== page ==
Last August, LTV sent a certified letter to The Independent wherein we agreed to voluntarily comply with Mr. Murphy’s request to look at documentation, even though we are not subject to the Freedom of Information Act, as we are not a governmental agency. We said we would organize the paperwork and if Mr. Murphy called in two weeks he could set up an appointment to come to our offices and look over that documentation. He has never called.
    Now, as to the building and the rentals, these are incorrect allegations. In 1992 when I was first approached by Frazer Dougherty to give money toward the LTV building I asked why it was so large. Frazer told me, “We are going to rent out space to support public access.” Eventually, that is what we did.
    In 2005 I rented Studio 3 and the upstairs space to Mitchell Kreigman, a producer of children’s television shows. Seth was not employed by LTV at that time. That rental lasted for five years, and the income paid for a lot of improvements. With that rental money we were able to purchase equipment for the studios and fund long-overdue maintenance. The kitchen-greenroom was renovated with money from rentals.
    LTV has other building tenants and rents studio space for rehearsals (Roger Waters, Jimmy Buffet), theater events, lectures, and meetings. Any income goes onto our books to support public access. Studio 3, dedicated to Frances Ann Dougherty, is available to anyone who wishes to use it, be they a private citizen, a government agency from the Village or Town of East Hampton, or a public access producer. The upstairs offices are currently vacant. We would love to rent the space.
    To Mr. Drew: Public access is alive and well in East Hampton. Anyone who wants to make a show to air on Channel 20 is welcome to do so. Equipment and space are available at LTV, which you can use for free. More equipment and space are for rent at nominal fees. In all cases, we insist that you get some instruction and training in the use of our equipment before we’ll give it to you. This is not discriminatory. Most places require that you have instruction and training before you rent their equipment. It keeps the accident rates down. We help producers get through the complicated process of producing a show by giving instruction and training and lots of advice. We do not “help” producers make a show by providing free staff, as he has asked us to do.
    The $40,000 Mr. Drew thinks is for additional program taping actually comes directly from Cablevision and is earmarked for equipment purchases each year. The increase of over 100 meetings a year that we tape for the town really has been absorbed by LTV without additional charge.
    And lastly, Robert Strada, the chairman of the board of LTV, does not serve illegally. Officers of the board are exempt from term limits by the LTV bylaws. They are elected yearly. Robert is the chairman because the LTV board feels he does a great job and wants to keep him. We vote him back into office every year.
JIM SHELLY


Cult-Like Belief
    Wainscott
    January 16, 2012
Dear David:
    The other day on the way to a meeting at Town Hall I passed the airport manager and a group of consultants leaving a work session. Among them was Peter Kirsch, the town’s special attorney for airport matters. What was striking was that, unlike in previous years, Mr. Kirsch had not parachuted in for a once-in-a-blue-moon, top-secret meeting but was participating in an ongoing planning effort to address noise and safety matters at the airport. The implications are enormous. I will explain.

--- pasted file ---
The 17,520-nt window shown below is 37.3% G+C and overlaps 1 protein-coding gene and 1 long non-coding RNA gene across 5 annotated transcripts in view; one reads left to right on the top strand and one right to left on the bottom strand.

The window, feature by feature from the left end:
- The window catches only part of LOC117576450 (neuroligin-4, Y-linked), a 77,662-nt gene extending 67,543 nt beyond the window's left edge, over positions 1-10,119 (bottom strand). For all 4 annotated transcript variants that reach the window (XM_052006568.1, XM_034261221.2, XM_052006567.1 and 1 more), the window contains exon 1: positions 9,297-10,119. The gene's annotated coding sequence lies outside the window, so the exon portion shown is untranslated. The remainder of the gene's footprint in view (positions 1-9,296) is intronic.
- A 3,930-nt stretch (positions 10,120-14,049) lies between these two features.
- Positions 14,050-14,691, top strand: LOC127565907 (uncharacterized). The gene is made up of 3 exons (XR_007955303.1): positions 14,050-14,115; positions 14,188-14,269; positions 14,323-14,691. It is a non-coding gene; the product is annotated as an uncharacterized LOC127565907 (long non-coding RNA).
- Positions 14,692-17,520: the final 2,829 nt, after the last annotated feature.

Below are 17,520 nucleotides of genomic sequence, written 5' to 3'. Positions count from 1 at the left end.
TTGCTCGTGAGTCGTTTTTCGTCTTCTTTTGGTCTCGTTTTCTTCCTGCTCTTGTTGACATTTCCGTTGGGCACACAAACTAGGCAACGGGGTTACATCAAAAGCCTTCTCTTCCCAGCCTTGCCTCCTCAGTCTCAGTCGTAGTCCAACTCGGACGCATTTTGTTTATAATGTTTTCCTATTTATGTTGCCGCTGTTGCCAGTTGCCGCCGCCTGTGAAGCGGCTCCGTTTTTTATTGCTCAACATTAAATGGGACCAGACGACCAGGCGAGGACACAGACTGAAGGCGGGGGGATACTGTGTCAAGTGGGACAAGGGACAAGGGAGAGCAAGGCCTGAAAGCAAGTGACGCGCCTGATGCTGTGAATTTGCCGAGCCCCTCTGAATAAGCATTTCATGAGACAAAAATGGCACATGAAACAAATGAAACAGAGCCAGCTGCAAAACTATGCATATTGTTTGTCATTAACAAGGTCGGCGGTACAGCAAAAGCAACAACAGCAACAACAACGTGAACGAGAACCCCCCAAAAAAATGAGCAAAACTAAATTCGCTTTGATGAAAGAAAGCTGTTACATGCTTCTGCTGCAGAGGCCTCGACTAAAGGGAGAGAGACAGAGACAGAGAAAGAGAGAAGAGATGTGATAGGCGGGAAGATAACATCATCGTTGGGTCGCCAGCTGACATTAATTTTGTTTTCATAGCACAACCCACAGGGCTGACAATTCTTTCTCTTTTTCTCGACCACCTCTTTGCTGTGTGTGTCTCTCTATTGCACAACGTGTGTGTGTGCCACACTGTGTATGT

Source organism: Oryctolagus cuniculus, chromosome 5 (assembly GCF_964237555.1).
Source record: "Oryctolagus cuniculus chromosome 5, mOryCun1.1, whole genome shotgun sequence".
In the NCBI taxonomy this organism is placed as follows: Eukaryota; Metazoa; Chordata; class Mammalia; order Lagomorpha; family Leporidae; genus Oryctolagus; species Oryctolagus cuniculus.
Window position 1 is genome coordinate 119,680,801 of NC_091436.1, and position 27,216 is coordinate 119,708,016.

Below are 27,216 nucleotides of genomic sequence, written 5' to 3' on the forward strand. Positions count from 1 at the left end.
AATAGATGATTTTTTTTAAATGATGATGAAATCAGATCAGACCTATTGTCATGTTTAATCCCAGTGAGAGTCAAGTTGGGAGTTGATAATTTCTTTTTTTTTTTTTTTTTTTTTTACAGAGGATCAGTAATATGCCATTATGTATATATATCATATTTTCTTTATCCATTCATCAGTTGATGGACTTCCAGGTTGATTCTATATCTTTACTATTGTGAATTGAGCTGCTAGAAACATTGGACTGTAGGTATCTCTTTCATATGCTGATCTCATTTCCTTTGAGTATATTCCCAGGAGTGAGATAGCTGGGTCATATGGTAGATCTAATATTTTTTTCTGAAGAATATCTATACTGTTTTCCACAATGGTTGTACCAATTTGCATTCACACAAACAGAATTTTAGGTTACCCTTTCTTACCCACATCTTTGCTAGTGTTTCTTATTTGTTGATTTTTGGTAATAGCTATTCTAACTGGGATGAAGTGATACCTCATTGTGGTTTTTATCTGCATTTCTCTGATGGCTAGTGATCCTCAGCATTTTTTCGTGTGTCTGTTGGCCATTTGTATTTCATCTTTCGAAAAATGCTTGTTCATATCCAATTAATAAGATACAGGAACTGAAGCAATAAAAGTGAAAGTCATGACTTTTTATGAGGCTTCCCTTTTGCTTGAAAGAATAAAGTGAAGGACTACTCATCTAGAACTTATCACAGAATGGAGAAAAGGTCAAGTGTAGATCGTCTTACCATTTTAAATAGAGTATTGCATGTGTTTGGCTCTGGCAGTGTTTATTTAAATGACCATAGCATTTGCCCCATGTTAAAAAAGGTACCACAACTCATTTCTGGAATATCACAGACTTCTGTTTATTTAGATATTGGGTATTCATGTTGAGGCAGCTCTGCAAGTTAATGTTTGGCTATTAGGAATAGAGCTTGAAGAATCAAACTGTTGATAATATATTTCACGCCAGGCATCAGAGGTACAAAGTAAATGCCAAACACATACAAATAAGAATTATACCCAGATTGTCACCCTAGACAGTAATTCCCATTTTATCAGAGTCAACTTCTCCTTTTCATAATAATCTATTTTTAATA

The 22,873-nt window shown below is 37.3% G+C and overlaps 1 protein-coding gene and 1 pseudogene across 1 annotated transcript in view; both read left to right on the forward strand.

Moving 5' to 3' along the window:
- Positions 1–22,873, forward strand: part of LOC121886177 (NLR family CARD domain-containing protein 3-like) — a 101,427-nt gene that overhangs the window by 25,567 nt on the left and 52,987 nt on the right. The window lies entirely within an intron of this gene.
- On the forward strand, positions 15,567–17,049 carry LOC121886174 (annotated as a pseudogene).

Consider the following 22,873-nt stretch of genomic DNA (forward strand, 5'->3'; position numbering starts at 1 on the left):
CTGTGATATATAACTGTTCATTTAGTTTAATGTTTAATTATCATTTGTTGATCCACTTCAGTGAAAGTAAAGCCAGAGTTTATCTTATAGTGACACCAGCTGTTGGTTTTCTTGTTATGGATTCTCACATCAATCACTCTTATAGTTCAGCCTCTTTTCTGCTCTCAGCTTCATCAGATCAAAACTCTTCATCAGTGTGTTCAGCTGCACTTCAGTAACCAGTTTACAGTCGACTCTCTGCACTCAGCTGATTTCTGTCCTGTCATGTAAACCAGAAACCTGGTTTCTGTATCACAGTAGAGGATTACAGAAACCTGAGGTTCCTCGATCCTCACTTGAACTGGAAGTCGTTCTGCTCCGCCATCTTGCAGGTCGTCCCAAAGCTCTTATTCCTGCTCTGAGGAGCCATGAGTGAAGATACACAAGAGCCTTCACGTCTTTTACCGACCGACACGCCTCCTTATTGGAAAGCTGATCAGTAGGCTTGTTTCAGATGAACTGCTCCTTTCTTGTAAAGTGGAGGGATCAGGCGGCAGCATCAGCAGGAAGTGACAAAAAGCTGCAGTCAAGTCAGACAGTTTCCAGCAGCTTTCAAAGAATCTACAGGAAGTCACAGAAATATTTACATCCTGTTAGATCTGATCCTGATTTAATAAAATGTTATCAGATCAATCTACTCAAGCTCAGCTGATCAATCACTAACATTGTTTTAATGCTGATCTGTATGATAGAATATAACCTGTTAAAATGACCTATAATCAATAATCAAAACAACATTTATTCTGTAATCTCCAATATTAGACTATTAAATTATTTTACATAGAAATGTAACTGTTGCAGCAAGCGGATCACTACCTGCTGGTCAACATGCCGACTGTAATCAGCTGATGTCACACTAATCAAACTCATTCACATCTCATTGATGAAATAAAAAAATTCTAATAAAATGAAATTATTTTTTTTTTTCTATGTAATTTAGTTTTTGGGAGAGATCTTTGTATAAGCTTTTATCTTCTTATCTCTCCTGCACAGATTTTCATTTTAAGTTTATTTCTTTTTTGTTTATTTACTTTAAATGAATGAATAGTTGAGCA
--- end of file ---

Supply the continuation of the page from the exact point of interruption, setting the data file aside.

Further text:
First, some background. During the McGintee administration, those of us who had initiated a noise abatement movement in 2003 (Citizens for a Quieter Airport with 1,500 petition signatures) and who served on the airport noise abatement advisory committee were constantly frustrated by the absence of legal counsel to weigh in on the feasibility of various noise abatement matters. Without competent legal advice, the town board was flying blind. What made it worse was that various consultants who were unqualified to do so were offering their own opinions on F.A.A. law and regulation. Unfortunately but unsurprisingly, their opinions were usually simplistic, misguided, or simply wrong.
    Consequently, Charles Ehren, a retired law professor, and I conducted a nationwide search for a qualified aviation attorney with experience in noise abatement. The name that repeatedly came up was Peter Kirsch, who has specialized in aviation law for over 20 years and represented Naples Municipal Airport when it banned stage-2 jets, defended itself from several lawsuits resulting from the ban, and won the right to continue receiving F.A.A. funding despite the ban.
    So Mr. Ehren and I recommended that the town consider Mr. Kirsch’s law firm, along with two other law firms, one of which had previously been retained by the Committee to Stop Airport Expansion (a likely conflict of interest), to serve as special counsel on airport matters. Long story short, Peter Kirsch was hired by the town in 2005 but was hardly ever used by the McGintee administration. Most disturbing to us anti-noise zealots, Mr. Kirsch was never tasked to develop even a hypothetical noise abatement program.